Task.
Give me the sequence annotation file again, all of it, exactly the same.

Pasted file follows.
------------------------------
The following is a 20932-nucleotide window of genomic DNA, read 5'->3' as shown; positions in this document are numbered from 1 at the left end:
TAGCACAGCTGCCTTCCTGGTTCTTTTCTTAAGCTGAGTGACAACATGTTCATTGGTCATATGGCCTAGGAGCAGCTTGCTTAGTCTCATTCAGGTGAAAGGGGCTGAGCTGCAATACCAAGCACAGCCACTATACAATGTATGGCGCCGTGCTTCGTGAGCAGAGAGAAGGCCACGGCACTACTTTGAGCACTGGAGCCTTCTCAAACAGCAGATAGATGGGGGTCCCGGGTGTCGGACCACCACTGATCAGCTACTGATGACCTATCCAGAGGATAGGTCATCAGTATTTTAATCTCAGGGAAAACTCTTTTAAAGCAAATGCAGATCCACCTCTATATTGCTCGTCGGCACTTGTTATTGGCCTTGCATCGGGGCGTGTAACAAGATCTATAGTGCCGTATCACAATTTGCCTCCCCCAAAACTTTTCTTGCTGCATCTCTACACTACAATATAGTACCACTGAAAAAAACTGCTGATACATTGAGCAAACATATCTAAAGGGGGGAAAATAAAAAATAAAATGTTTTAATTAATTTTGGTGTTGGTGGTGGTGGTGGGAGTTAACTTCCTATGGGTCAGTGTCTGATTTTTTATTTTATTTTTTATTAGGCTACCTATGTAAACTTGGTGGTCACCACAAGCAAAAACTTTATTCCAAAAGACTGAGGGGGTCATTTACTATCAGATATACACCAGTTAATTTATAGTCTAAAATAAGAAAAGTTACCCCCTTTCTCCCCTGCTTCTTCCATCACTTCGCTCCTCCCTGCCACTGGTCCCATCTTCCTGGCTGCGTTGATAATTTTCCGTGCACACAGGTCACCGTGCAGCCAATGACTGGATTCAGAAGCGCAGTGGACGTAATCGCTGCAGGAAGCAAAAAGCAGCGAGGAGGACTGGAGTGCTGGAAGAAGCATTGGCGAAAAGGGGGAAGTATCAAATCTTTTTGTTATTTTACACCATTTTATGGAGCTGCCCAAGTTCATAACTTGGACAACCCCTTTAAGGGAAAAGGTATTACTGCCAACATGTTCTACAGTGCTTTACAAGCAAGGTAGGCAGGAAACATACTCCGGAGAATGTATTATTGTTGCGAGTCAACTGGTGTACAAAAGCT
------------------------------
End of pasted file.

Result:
The following is a 20932-nucleotide window of genomic DNA, read 5'->3' as shown; positions in this document are numbered from 1 at the left end:
TAGCACAGCTGCCTTCCTGGTTCTTTTCTTAAGCTGAGTGACAACATGTTCATTGGTCATATGGCCTAGGAGCAGCTTGCTTAGTCTCATTCAGGTGAAAGGGGCTGAGCTGCAATACCAAGCACAGCCACTATACAATGTATGGCGCCGTGCTTCGTGAGCAGAGAGAAGGCCACGGCACTACTTTGAGCACTGGAGCCTTCTCAAACAGCAGATAGATGGGGGTCCCGGGTGTCGGACCACCACTGATCAGCTACTGATGACCTATCCAGAGGATAGGTCATCAGTATTTTAATCTCAGGGAAAACTCTTTTAAAGCAAATGCAGATCCACCTCTATATTGCTCGTCGGCACTTGTTATTGGCCTTGCATCGGGGCGTGTAACAAGATCTATAGTGCCGTATCACAATTTGCCTCCCCCAAAACTTTTCTTGCTGCATCTCTACACTACAATATAGTACCACTGAAAAAAACTGCTGATACATTGAGCAAACATATCTAAAGGGGGGAAAATAAAAAATAAAATGTTTTAATTAATTTTGGTGTTGGTGGTGGTGGTGGGAGTTAACTTCCTATGGGTCAGTGTCTGATTTTTTATTTTATTTTTTATTAGGCTACCTATGTAAACTTGGTGGTCACCACAAGCAAAAACTTTATTCCAAAAGACTGAGGGGGTCATTTACTATCAGATATACACCAGTTAATTTATAGTCTAAAATAAGAAAAGTTACCCCCTTTCTCCCCTGCTTCTTCCATCACTTCGCTCCTCCCTGCCACTGGTCCCATCTTCCTGGCTGCGTTGATAATTTTCCGTGCACACAGGTCACCGTGCAGCCAATGACTGGATTCAGAAGCGCAGTGGACGTAATCGCTGCAGGAAGCAAAAAGCAGCGAGGAGGACTGGAGTGCTGGAAGAAGCATTGGCGAAAAGGGGGAAGTATCAAATCTTTTTGTTATTTTACACCATTTTATGGAGCTGCCCAAGTTCATAACTTGGACAACCCCTTTAAGGGAAAAGGTATTACTGCCAACATGTTCTACAGTGCTTTACAAGCAAGGTAGGCAGGAAACATACTCCGGAGAATGTATTATTGTTGCGAGTCAACTGGTGTACAAAAGCT